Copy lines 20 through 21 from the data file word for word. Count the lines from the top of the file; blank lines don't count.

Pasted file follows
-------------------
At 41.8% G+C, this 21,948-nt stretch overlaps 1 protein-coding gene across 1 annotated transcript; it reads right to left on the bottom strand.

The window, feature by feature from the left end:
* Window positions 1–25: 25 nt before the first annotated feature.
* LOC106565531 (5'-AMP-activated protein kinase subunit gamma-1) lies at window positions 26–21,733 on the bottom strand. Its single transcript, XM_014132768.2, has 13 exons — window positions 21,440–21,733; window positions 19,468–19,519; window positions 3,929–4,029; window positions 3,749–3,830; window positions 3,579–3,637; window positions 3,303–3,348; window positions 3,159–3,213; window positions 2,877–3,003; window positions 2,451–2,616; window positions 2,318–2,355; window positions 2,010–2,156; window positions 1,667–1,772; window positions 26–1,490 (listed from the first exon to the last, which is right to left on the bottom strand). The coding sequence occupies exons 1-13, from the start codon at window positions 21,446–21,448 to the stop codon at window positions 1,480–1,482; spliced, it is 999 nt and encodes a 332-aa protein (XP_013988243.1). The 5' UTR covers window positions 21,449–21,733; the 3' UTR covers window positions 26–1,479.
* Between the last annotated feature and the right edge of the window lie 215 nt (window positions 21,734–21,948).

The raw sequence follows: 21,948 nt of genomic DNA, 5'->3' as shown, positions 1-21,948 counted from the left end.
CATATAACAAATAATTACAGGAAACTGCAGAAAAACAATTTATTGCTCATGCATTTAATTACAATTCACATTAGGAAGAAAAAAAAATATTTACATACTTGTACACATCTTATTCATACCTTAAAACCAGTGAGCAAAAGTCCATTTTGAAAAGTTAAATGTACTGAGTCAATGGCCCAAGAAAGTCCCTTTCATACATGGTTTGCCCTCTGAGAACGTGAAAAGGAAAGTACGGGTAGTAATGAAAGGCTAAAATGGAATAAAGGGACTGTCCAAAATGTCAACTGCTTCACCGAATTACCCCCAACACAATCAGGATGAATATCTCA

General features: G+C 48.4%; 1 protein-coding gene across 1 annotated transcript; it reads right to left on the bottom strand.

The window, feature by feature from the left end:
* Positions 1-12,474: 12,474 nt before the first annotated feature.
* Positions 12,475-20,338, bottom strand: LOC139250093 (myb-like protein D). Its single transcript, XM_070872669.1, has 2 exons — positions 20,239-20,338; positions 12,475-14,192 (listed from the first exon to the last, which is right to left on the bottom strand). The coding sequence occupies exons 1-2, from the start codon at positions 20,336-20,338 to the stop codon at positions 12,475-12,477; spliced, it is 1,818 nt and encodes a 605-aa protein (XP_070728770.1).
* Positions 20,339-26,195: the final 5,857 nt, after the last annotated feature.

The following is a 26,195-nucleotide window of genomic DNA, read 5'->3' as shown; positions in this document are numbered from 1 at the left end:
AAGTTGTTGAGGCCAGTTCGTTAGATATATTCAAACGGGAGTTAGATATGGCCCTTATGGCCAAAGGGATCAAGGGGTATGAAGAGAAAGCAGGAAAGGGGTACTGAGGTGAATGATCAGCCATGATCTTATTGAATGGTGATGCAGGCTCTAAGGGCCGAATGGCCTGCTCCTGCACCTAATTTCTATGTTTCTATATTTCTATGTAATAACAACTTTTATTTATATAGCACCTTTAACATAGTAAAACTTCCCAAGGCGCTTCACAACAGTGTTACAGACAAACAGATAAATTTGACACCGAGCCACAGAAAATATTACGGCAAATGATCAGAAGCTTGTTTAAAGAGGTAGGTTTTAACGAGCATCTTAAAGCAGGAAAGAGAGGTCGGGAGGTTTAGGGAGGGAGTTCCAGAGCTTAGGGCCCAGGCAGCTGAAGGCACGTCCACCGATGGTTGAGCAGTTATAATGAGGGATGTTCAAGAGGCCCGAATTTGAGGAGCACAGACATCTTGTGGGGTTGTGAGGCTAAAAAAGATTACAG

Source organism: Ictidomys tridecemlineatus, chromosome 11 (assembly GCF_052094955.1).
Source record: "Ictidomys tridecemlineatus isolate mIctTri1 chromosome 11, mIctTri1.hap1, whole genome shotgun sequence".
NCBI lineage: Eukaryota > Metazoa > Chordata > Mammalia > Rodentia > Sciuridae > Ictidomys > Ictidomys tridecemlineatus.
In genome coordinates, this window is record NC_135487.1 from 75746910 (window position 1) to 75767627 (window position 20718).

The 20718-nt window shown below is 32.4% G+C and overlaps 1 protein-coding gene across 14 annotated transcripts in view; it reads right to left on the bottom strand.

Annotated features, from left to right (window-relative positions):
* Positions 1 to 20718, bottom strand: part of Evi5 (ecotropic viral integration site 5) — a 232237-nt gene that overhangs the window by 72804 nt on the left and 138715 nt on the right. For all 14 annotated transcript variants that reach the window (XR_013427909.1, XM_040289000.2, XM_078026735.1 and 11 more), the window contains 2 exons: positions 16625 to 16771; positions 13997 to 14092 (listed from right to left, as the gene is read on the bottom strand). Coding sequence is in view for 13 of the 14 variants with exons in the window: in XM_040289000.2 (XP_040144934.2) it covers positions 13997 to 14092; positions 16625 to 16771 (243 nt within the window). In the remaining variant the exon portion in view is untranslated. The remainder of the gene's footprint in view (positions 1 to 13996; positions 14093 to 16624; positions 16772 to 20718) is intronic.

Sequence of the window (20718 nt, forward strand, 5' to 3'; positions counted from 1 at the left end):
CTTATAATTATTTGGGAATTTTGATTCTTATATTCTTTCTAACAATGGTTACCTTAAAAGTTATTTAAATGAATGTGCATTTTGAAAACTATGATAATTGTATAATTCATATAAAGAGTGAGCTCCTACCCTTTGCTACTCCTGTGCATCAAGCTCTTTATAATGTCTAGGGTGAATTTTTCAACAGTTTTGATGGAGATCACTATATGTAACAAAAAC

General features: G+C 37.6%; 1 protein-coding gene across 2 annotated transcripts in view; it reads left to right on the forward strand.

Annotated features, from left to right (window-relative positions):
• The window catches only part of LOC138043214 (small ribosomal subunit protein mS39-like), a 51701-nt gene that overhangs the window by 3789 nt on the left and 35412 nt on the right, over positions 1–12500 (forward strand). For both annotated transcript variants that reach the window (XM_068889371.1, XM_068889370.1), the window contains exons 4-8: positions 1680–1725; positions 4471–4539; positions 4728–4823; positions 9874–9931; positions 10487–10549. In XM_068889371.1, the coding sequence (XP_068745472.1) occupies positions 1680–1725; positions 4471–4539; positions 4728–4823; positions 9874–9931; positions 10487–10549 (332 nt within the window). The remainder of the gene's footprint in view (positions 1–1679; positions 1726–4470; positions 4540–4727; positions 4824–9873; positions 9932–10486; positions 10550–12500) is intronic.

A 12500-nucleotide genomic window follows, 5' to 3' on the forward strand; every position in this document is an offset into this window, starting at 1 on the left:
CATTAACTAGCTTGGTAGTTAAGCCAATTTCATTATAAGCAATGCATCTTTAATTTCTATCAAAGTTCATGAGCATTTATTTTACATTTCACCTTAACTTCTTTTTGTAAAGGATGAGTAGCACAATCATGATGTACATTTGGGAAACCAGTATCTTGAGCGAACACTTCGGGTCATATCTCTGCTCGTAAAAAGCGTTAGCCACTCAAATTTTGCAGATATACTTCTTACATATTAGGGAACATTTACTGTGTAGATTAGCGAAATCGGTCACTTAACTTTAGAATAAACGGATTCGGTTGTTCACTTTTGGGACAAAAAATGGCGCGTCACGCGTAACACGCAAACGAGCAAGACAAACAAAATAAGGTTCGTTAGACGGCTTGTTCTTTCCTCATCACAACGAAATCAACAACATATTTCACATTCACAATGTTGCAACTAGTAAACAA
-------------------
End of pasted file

Annotated features, from left to right (window-relative positions):
* Positions 1 to 20718, bottom strand: part of Evi5 (ecotropic viral integration site 5) — a 232237-nt gene that overhangs the window by 72804 nt on the left and 138715 nt on the right. For all 14 annotated transcript variants that reach the window (XR_013427909.1, XM_040289000.2, XM_078026735.1 and 11 more), the window contains 2 exons: positions 16625 to 16771; positions 13997 to 14092 (listed from right to left, as the gene is read on the bottom strand). Coding sequence is in view for 13 of the 14 variants with exons in the window: in XM_040289000.2 (XP_040144934.2) it covers positions 13997 to 14092; positions 16625 to 16771 (243 nt within the window). In the remaining variant the exon portion in view is untranslated. The remainder of the gene's footprint in view (positions 1 to 13996; positions 14093 to 16624; positions 16772 to 20718) is intronic.